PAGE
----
Sunday, January 13, 2008

picture contest- week 10- January 13

Week 10
Wow- week 10. We are almost at the middle of January. The picture contest is over half way done. (We will have 12 weeks, followed by 4 weeks of payoffs between the winners, and then one final Super contest, totaling 17 weeks in all.) The January “thaw” is over and it seems like the gray days will never end. 20 degrees seems so much colder after several days that got close to 50.
The days are also getting longer, even though you can’t tell it in the morning. Actually the days get longer faster mostly at the end of the day, if you have any idea what I am talking about. ( Sunrise has stayed pretty much the same since the solstice, while sunset is later in the afternoon by as much as 15 minutes at this point.)
It is time to start thinking about this year’s garden season. I ordered some seeds the other day. I try to do something about the garden every day as a way of maintaining my sanity.
But how about this last week’s voting.
For the third week running we had a close contest last week. The electronic vote was suppressed since I forgot to put the link on the email. Sorry. The winner was the calla lily, ensuring that this flower will be in the finals in some capacity. For one of those obscure statistics, last week we did have the highest percentage so far for the 4th place contestant.

1- Purple Coneflower 5+5=10 for 15.2%%
2- Calla Lily 12+11=23 for 34.8%
3- Spider Web 5+9=14 for 21.2%
4- Poppy seed head 8+11=19 for 28.2%
The first number is the electronic vote from the poll, the second number was the write in or email vote.

Remember that 4 wildcards will get into the next round in a month. So far the highest finishing pictures that did not win were:

Blue Anemone Week 8 32.5%
Daylily close-up- week 7 28.6%
Poppy Seed head week 9 28.2%
Spider Lilies week 2 27.6%
Calla lily week 1 27.6%
I am not yet prepared to do the higher mathematics involved to break this tie for the final position. Suffice to say, it is real close.
This week we have some amazing pictures. Here they are:

First there is the lily called Silk Road, a hybrid that is at the top of somebody’s Popularity Poll for the last four years. What a color. It is what is called an “Orientpet.” That means that it is a cross between an Oriental lily and a Trumpet Lily. I guess it could have been a Trumtal but that just doesn’t sound right. Silk Road tends to dominate the garden the way that only certain plants do during the year.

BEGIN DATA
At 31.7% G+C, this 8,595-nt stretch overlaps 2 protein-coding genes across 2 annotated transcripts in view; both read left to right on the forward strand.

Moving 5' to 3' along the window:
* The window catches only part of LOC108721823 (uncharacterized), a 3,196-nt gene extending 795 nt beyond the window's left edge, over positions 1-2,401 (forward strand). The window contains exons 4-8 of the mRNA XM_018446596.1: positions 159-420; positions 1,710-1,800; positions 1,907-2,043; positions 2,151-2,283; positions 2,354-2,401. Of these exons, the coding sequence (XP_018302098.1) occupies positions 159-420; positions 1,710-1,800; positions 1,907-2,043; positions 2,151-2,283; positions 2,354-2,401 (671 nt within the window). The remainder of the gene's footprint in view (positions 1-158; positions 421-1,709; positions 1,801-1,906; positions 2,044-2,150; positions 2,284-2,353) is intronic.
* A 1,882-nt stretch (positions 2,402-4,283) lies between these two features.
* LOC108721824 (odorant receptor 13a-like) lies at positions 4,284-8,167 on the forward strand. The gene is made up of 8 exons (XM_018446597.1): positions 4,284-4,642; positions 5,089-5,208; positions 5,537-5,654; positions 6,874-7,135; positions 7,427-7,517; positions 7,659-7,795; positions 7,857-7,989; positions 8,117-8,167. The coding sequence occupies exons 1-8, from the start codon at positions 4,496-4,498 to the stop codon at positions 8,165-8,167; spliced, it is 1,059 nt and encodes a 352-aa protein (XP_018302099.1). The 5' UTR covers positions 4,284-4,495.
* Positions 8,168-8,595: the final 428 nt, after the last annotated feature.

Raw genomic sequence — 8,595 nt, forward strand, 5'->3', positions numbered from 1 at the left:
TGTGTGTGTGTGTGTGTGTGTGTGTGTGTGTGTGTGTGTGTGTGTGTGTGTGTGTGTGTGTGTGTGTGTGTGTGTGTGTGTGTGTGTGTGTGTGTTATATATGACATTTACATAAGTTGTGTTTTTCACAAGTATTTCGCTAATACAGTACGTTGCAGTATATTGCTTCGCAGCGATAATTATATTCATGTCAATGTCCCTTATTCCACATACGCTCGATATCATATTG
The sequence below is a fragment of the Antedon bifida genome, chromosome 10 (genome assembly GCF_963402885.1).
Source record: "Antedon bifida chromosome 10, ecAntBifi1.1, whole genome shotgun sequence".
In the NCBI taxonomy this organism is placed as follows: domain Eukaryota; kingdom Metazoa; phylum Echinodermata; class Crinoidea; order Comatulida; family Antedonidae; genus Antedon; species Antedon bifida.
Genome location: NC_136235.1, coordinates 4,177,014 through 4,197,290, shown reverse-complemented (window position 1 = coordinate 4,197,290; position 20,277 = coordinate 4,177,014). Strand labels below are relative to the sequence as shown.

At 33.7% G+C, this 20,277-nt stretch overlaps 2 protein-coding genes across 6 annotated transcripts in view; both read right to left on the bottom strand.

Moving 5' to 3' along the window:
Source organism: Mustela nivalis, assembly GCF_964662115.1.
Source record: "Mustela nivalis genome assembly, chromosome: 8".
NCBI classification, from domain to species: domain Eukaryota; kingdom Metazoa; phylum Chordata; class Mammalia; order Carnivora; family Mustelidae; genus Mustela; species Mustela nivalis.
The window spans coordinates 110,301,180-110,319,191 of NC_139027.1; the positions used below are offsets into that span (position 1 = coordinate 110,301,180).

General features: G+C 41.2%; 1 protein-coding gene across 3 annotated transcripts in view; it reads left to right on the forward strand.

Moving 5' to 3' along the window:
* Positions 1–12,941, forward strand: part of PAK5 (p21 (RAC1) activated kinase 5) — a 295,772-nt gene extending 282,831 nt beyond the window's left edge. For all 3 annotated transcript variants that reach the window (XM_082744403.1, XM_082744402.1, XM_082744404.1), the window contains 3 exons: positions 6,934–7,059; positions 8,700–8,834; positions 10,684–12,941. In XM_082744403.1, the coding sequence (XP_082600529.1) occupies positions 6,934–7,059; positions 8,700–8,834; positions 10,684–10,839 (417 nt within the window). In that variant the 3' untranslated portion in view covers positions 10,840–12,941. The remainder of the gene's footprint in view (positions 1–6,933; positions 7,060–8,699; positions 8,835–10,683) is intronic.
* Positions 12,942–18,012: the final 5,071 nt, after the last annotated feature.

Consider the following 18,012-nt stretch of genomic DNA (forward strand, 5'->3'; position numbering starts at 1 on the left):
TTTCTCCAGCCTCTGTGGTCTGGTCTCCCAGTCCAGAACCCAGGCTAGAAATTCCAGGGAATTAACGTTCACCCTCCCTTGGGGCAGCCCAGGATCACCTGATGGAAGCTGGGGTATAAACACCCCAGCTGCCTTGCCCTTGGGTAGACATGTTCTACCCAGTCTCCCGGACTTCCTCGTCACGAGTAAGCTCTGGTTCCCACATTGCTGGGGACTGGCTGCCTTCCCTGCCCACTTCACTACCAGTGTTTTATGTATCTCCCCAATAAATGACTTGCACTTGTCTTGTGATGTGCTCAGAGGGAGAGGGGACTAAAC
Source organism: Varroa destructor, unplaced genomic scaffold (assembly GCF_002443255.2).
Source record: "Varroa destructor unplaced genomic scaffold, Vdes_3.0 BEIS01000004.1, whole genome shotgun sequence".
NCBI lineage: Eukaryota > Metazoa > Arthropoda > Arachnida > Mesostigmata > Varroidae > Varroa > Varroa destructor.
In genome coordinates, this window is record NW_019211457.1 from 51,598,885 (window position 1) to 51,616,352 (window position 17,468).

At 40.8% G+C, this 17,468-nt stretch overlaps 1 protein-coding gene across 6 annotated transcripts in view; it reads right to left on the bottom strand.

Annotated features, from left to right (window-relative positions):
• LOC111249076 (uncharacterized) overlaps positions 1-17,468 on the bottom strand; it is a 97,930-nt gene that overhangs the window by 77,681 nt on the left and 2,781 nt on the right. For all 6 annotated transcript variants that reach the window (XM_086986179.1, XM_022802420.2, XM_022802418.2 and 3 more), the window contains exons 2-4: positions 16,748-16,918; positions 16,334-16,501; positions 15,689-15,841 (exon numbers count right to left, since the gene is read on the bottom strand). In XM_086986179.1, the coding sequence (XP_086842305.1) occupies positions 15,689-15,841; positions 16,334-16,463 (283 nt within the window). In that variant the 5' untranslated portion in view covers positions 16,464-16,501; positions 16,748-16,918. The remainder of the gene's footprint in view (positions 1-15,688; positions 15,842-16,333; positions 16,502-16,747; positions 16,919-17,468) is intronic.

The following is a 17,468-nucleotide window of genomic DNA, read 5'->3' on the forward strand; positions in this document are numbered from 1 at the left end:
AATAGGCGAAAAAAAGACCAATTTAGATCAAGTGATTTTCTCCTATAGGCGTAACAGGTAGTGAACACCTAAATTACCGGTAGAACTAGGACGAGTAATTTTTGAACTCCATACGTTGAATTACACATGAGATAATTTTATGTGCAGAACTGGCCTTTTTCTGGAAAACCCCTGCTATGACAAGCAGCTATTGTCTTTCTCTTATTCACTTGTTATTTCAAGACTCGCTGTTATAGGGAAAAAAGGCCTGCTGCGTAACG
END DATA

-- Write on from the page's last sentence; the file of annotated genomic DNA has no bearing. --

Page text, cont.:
Second there is this blue Japanese iris. Go Blue. Japanese Iris finish off the iris season each year. Actually this one is a rather early Japanese iris blooming on June 8 this last year. Check out the bonus pictures this week for a real Japanese iris treat

Here is this wonderful pink butterfly weed, or asclepias incarnata (I think) . I grow a fair amount of the orange variety but this pink is hearty and a nice contrast to the iris and lilies blooming in late June. We saw its wild cousin this summer in Colorado.

Finally there are these Japanese anemones. These bloomed on October 27. Gardening into the fall is so different from gardening the rest of the year. Aside from watching the weather calendar always to see when the big chill is coming, the individual flowers are just so much more appreciated. Japanese anemones bloom starting in late August and last until frost. They are a real keeper.


Here are the bonus pictures
So here are this week’s bonus pictures.
First there are other Japanese iris in the garden. Japanese iris take more water than bearded iris. I plant some of mine at the end of the drainpipes from our roof. If you have a sunny area that is in a low place Japanese iris along with Louisiana iris should go right there.

Then there are other Orientpets. Nymph in week 2 was an Orientpet. These two are Shocking and American Heritage. So far they are dividing nicely each year. It seems like they add at least one new stalk each year.

Here is the wild pink asclepias from Colorado, known as the Showy milkweed.

As a final note I must report that two pumpkins did not survive the week’s temperature fluctuations. Both were original Halloween pumpkins, so they had a long life. Here is one of them now resting with the frozen pansies on the ground, along with a picture of it in better times. There is also a picture of the one of the pansies emerging from the snow. The flower that is drooping was almost open in November. It went into its cryogenic sleep with the snow fall and just stayed that way until the snow melted. You can see a new bud that is formed and ready. If there is no snow and the temperatures drop below 0 the foliage and flowers will not survive. The plant will be fine and will bloom in April. That is getting closer all the time.

Have a good week.


Janet said...

RIP ole orange.

Stewart of Bodega BAy said...

So, I always select what is the most interesting photograph, not which blossom I find most appealing. Sometimes they match, and other times they don't.

I mailed in my absentee ballot for the California primary today as well. As much as I like that physical act of going to the polling place in the local Grange Hall (which is as close to a community center as we get here in Bodega Bay), I am thinking I might want to escape to the hot springs in Nevada and come back to civilization a day after Tsunami Tuesday.

IBOY said...

Ha! Those are great pumpkin pics.

Judith said...

I like to think my favorite flower and my sense of best picture match, but that may be delusional. The depth and brilliance of the iris won over the pink asclepias, which I sort of like a little better, maybe. But the iris is so three-dimensionally perfect.

random thought: can you dig up and transplant peonies, or will they all succumb to the bulldozer when my mother's house finally is sold and (as my cousin delicately puts it) slabbed?